The Chief Executive of Swiss chemical giant Syngenta warned recently that if the world abandons the use of pesticides and genetically modified crops in agriculture “there could very well be, 10 to 20 years from now, significant issues around feeding the world.”
As Mandy Rice-Davies once famously said “Well he would say that wouldn’t he?”
Syngenta – already the world’s largest manufacturer of pesticides – is about to merge with China’s two biggest chemical companies, Sinochem and ChemChina, and will no doubt be anticipating that the merger will further consolidate its share of the global pesticides market.
But as the United Nations (UN) also said recently, the idea that pesticides are vital to the world’s food supply is a “myth”. The UN has also criticised Syngenta and others for “systematic denial of harms” and “aggressive, unethical marketing tactics”.
The truth is that we already produce more than enough food to feed the world’s population. There are undoubtedly problems – for example, inequitable food distribution and what goes into some of the food we eat – but these are problems which require political, not agricultural, solutions.
We need a wholesale change in regulation and subsidy of agricultural practices such that healthy, organically produced foods are encouraged whilst pesticide-based foods which cause pollution and ill health are discouraged, for example through heavy taxation.
We need less, not more, chemicals in the food we eat and in the processes of its production.
Syngenta also happens to be the world’s biggest manufacturer of neonicotinoid pesticides, which have been shown to have played a significant part in the devastation of bee populations across the globe over the past two decades.
When the European Union recently made its temporary ban on these harmful chemicals permanent, Syngenta’s response was predictable: “The evidence clearly shows that neonicotinoids pose a minimum threat to bee health compared to a lack of food, diseases and cold weather… By constantly improving chemistry and developing products such as neonicotinoids, we can help farmers continue to protect their crops from insects and weeds, while minimizing the impact on the environment and on human health”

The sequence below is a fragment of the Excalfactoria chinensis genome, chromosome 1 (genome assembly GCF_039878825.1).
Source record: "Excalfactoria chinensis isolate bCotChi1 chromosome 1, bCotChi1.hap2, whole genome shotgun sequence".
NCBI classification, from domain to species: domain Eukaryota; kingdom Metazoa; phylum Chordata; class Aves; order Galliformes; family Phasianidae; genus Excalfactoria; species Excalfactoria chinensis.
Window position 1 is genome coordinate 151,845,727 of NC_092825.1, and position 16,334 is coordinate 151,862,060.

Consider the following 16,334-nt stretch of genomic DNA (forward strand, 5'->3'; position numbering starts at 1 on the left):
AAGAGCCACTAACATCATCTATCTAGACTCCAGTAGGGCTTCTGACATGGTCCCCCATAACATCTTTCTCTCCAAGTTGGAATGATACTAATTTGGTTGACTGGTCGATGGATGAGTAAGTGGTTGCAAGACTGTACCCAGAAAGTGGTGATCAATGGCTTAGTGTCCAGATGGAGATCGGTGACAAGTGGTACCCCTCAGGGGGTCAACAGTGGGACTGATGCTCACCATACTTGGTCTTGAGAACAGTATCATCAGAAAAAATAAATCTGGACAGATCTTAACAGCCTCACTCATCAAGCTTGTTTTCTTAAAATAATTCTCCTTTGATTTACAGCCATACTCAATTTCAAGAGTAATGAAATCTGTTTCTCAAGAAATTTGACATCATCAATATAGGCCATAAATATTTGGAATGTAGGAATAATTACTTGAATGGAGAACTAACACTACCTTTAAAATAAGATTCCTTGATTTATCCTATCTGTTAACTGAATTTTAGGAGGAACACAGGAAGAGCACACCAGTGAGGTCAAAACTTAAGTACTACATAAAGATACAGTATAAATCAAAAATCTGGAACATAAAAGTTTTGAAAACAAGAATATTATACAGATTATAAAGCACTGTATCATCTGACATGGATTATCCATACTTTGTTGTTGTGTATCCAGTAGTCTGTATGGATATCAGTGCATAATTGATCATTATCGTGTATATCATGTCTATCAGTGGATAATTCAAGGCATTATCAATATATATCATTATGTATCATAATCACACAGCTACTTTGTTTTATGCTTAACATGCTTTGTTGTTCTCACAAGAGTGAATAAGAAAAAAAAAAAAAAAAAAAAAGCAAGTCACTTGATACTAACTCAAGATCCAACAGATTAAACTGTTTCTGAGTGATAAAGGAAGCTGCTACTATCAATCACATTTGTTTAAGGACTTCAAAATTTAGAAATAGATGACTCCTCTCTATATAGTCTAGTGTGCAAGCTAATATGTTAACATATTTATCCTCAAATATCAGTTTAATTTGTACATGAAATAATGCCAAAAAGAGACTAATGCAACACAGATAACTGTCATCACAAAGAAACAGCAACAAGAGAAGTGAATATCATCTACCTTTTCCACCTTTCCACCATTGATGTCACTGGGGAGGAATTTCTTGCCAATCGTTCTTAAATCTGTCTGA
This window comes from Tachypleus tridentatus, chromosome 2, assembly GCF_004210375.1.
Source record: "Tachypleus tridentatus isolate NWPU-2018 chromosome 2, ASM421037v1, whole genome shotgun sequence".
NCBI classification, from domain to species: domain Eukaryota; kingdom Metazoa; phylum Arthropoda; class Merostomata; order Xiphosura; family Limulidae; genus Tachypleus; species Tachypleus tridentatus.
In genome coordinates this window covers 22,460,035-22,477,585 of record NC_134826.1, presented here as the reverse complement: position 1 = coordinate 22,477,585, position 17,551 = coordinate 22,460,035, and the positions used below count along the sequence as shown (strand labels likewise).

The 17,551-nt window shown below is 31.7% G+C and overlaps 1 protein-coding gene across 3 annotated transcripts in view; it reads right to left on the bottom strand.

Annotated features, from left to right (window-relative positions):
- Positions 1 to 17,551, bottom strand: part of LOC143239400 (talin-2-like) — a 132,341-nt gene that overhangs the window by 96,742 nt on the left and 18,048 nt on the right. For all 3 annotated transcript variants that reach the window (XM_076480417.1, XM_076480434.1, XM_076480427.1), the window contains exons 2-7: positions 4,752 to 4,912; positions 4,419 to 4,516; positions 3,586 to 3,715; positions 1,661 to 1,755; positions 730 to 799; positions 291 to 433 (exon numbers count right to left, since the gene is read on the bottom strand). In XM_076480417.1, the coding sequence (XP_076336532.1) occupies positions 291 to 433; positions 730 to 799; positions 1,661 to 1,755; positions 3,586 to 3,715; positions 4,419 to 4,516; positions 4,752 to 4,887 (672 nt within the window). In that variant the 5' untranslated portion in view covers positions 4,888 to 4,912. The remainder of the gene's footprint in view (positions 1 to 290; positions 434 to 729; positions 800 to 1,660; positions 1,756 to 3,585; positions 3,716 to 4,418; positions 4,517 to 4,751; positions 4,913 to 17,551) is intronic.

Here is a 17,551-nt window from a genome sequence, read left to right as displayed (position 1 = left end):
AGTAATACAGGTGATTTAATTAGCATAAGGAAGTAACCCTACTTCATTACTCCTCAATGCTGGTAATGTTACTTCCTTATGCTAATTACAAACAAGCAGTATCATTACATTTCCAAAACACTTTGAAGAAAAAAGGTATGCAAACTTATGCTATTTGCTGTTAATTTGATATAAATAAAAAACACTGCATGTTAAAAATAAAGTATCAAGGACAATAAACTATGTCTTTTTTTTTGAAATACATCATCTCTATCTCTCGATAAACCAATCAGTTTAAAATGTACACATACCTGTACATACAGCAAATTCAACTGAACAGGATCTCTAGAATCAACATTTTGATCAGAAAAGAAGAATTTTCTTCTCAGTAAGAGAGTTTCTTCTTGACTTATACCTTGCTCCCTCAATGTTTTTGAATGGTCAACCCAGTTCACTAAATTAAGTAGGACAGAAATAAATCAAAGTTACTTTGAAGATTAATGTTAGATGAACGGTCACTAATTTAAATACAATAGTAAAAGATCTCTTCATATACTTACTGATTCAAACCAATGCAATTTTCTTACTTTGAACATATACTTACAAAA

Syngenta’s number one priority is to protect and promote its profits, not to feed the world. The consistent denial of the harm their products cause to the environment and our health show why the chemical giants should be the very last people we should look to for advice on how we should go about feeding the world’s population.
On to the recipe, a celebration of some of the wonderful produce now in season here in the UK.
This lovely light tart is packed with fresh, summer flavours. Serve it with new potatoes and a simple fresh salad, such as my cucumber, shallot and strawberry salad.
broccoli, pea and chive tart
120 g broccoli, cut into 2cm florets
50 g fresh peas (use frozen if not available)
1 generous tbsp freshly chopped chives
90 g Vegetarian Cheddar cheese, grated
300 ml organic double cream
4 organic free-range eggs
½ tsp sea salt
for the pastry
250 g organic plain flour
125 g organic unsalted butter, cut into small cubes
1 organic free-range egg
½ tsp sea salt
1 tbsp fresh water
1. First make the pastry. Place the flour, salt and butter into the bowl of a food processor and mix at the lowest setting until it looks like fine breadcrumbs. Add the egg and the water and continue to process. The mixture should quickly form into a pliable ball. Remove the pastry from the food processor bowl, flatten the ball slightly to a thick disc shape (this makes it easier to roll out later), wrap in clingfilm and put it the fridge for 30 minutes.
2. In the meantime steam the broccoli and the peas for 4 minutes. Strain through a colander and drain on kitchen paper.
3. Whisk together the cream, eggs and salt.
4. Pre heat the oven to 175˚C (350˚F, gas mark 4). Grease a flan dish. Retrieve the pastry, roll out thinly and carefully place it into the flan dish. Trim the pastry so that there is a slight overhang of about 1 cm. (Any unused pastry can be frozen for use in the future). Prick the base and sides of the flan pastry base with a fork and line it with parchment and baking stones or beans. Bake blind in the preheated oven for 10 minutes. Remove from the oven, leave to cool slightly and then remove the parchment and baking beans. The edges of the flan will have shrunk slightly, but now you can trim them neatly to the height of the flan dish with a sharp knife.
5. Pour about half of the cream mixture into the pastry base. Sprinkle with about half of the cheese. Distribute half of the broccoli and peas evenly on top of the cheese. Next pour most of the rest of the cream mixture on top, leaving a tablespoon or two in reserve. Sprinkle with most of the remaining cheese, again holding back around a tablespoon. Distribute the remaining broccoli and peas on top and sprinkle over the chopped chives. Finally, pour over the remaining cream, sprinkle with the remaining Cheddar and place in the pre-heated oven. Cook for 35 minutes or until the filling is set and the top is golden brown.